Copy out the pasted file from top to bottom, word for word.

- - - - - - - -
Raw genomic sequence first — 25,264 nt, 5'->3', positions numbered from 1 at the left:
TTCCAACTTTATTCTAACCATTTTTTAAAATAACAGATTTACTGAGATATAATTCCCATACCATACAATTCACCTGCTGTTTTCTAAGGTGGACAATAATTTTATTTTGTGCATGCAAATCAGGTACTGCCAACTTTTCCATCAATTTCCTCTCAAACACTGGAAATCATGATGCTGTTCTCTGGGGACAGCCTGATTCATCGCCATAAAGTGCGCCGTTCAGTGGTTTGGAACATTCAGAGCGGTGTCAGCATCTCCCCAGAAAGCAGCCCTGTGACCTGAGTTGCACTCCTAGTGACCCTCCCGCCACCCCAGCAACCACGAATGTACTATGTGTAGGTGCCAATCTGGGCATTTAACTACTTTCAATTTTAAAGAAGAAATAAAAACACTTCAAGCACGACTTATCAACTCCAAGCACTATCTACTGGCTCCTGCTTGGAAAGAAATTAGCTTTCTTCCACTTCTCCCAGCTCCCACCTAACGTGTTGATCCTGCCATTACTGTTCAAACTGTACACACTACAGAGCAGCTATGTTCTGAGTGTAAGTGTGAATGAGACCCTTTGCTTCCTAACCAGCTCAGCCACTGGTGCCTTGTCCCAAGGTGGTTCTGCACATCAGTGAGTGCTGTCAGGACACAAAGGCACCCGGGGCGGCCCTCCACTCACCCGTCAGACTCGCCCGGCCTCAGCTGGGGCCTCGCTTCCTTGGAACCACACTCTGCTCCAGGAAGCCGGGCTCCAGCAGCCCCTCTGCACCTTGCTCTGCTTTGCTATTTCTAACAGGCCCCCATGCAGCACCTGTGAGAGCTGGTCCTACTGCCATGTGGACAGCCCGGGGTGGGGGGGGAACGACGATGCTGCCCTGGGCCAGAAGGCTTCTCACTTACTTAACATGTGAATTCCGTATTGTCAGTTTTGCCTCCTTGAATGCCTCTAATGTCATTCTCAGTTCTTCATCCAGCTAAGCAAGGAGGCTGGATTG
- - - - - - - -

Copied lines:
Raw genomic sequence first — 25,264 nt, 5'->3', positions numbered from 1 at the left:
TTCCAACTTTATTCTAACCATTTTTTAAAATAACAGATTTACTGAGATATAATTCCCATACCATACAATTCACCTGCTGTTTTCTAAGGTGGACAATAATTTTATTTTGTGCATGCAAATCAGGTACTGCCAACTTTTCCATCAATTTCCTCTCAAACACTGGAAATCATGATGCTGTTCTCTGGGGACAGCCTGATTCATCGCCATAAAGTGCGCCGTTCAGTGGTTTGGAACATTCAGAGCGGTGTCAGCATCTCCCCAGAAAGCAGCCCTGTGACCTGAGTTGCACTCCTAGTGACCCTCCCGCCACCCCAGCAACCACGAATGTACTATGTGTAGGTGCCAATCTGGGCATTTAACTACTTTCAATTTTAAAGAAGAAATAAAAACACTTCAAGCACGACTTATCAACTCCAAGCACTATCTACTGGCTCCTGCTTGGAAAGAAATTAGCTTTCTTCCACTTCTCCCAGCTCCCACCTAACGTGTTGATCCTGCCATTACTGTTCAAACTGTACACACTACAGAGCAGCTATGTTCTGAGTGTAAGTGTGAATGAGACCCTTTGCTTCCTAACCAGCTCAGCCACTGGTGCCTTGTCCCAAGGTGGTTCTGCACATCAGTGAGTGCTGTCAGGACACAAAGGCACCCGGGGCGGCCCTCCACTCACCCGTCAGACTCGCCCGGCCTCAGCTGGGGCCTCGCTTCCTTGGAACCACACTCTGCTCCAGGAAGCCGGGCTCCAGCAGCCCCTCTGCACCTTGCTCTGCTTTGCTATTTCTAACAGGCCCCCATGCAGCACCTGTGAGAGCTGGTCCTACTGCCATGTGGACAGCCCGGGGTGGGGGGGGAACGACGATGCTGCCCTGGGCCAGAAGGCTTCTCACTTACTTAACATGTGAATTCCGTATTGTCAGTTTTGCCTCCTTGAATGCCTCTAATGTCATTCTCAGTTCTTCATCCAGCTAAGCAAGGAGGCTGGATTG